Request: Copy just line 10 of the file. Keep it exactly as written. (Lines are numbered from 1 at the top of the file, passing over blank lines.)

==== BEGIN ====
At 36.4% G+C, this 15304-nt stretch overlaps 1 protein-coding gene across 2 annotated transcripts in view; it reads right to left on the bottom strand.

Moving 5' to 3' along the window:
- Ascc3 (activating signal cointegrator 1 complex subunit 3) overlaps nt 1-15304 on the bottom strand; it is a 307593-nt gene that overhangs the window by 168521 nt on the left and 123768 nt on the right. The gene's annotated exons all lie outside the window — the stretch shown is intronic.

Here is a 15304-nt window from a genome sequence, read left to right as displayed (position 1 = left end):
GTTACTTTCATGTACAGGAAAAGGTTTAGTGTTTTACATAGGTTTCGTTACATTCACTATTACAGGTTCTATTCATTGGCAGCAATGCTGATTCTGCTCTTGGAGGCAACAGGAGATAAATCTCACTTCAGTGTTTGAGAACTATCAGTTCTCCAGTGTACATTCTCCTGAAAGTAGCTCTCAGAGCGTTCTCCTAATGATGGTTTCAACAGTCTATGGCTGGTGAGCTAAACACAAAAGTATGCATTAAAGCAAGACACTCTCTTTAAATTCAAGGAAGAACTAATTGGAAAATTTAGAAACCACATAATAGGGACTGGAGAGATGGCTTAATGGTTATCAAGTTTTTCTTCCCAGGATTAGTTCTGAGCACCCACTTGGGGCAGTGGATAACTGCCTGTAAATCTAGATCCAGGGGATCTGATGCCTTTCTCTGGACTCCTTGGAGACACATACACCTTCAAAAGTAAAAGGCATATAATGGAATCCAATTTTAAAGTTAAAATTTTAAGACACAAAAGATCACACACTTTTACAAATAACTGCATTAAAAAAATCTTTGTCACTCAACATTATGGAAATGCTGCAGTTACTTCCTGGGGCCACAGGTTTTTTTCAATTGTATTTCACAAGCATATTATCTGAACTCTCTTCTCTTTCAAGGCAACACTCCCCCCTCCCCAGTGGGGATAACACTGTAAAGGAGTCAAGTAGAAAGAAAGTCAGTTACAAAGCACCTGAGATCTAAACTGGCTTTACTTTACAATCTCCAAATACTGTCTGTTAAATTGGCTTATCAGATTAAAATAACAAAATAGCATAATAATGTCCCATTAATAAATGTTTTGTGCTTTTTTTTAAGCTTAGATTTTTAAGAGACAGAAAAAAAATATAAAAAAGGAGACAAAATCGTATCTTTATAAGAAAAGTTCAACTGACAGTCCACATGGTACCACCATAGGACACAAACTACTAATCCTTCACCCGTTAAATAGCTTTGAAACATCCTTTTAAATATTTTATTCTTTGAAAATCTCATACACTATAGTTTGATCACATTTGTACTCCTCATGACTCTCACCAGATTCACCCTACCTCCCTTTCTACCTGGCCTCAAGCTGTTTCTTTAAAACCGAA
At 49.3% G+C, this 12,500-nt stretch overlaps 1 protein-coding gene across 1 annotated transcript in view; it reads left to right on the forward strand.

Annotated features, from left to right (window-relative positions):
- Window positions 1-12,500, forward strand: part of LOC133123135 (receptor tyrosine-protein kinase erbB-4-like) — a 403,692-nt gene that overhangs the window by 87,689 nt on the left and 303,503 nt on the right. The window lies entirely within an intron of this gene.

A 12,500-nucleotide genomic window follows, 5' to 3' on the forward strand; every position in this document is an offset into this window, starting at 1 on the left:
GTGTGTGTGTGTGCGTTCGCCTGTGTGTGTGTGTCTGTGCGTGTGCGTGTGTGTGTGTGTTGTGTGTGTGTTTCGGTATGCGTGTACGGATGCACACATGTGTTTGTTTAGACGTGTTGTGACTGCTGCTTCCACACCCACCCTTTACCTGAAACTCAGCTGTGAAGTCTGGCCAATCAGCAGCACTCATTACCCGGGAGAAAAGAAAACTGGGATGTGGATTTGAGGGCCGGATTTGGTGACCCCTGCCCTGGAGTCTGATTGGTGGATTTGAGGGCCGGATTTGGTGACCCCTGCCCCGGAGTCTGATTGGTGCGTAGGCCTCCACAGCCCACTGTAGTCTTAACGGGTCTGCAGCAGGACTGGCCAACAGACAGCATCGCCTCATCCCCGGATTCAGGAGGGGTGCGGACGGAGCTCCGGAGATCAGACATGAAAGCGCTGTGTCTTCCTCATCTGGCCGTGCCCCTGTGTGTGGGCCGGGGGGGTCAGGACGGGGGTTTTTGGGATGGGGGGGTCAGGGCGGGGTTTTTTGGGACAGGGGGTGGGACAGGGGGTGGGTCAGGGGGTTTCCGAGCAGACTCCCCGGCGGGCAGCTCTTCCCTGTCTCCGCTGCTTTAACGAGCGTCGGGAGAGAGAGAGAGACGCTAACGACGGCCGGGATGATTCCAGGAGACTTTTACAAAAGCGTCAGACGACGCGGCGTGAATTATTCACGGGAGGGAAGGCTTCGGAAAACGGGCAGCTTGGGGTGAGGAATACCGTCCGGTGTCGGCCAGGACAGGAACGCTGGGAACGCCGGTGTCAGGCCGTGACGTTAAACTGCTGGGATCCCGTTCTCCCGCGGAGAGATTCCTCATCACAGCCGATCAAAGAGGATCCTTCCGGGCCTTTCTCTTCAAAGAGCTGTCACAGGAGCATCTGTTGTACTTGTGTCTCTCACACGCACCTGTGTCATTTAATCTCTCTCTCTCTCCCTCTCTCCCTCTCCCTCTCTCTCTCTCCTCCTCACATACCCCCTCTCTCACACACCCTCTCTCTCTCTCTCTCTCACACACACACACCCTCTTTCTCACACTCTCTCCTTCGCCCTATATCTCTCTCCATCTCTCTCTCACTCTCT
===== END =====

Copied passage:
GTGTGTGTGTGTGCGTTCGCCTGTGTGTGTGTGTCTGTGCGTGTGCGTGTGTGTGTGTGTTGTGTGTGTGTTTCGGTATGCGTGTACGGATGCACACATGTGTTTGTTTAGACGTGTTGTGACTGCTGCTTCCACACCCACCCTTTACCTGAAACTCAGCTGTGAAGTCTGGCCAATCAGCAGCACTCATTACCCGGGAGAAAAGAAAACTGGGATGTGGATTTGAGGGCCGGATTTGGTGACCCCTGCCCTGGAGTCTGATTGGTGGATTTGAGGGCCGGATTTGGTGACCCCTGCCCCGGAGTCTGATTGGTGCGTAGGCCTCCACAGCCCACTGTAGTCTTAACGGGTCTGCAGCAGGACTGGCCAACAGACAGCATCGCCTCATCCCCGGATTCAGGAGGGGTGCGGACGGAGCTCCGGAGATCAGACATGAAAGCGCTGTGTCTTCCTCATCTGGCCGTGCCCCTGTGTGTGGGCCGGGGGGGTCAGGACGGGGGTTTTTGGGATGGGGGGGTCAGGGCGGGGTTTTTTGGGACAGGGGGTGGGACAGGGGGTGGGTCAGGGGGTTTCCGAGCAGACTCCCCGGCGGGCAGCTCTTCCCTGTCTCCGCTGCTTTAACGAGCGTCGGGAGAGAGAGAGAGACGCTAACGACGGCCGGGATGATTCCAGGAGACTTTTACAAAAGCGTCAGACGACGCGGCGTGAATTATTCACGGGAGGGAAGGCTTCGGAAAACGGGCAGCTTGGGGTGAGGAATACCGTCCGGTGTCGGCCAGGACAGGAACGCTGGGAACGCCGGTGTCAGGCCGTGACGTTAAACTGCTGGGATCCCGTTCTCCCGCGGAGAGATTCCTCATCACAGCCGATCAAAGAGGATCCTTCCGGGCCTTTCTCTTCAAAGAGCTGTCACAGGAGCATCTGTTGTACTTGTGTCTCTCACACGCACCTGTGTCATTTAATCTCTCTCTCTCTCCCTCTCTCCCTCTCCCTCTCTCTCTCTCCTCCTCACATACCCCCTCTCTCACACACCCTCTCTCTCTCTCTCTCTCACACACACACACCCTCTTTCTCACACTCTCTCCTTCGCCCTATATCTCTCTCCATCTCTCTCTCACTCTCT